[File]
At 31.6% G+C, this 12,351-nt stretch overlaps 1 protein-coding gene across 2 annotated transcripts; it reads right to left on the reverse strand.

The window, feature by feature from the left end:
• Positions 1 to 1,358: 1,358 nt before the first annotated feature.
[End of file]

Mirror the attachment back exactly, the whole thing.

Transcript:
At 31.6% G+C, this 12,351-nt stretch overlaps 1 protein-coding gene across 2 annotated transcripts; it reads right to left on the reverse strand.

The window, feature by feature from the left end:
• Positions 1 to 1,358: 1,358 nt before the first annotated feature.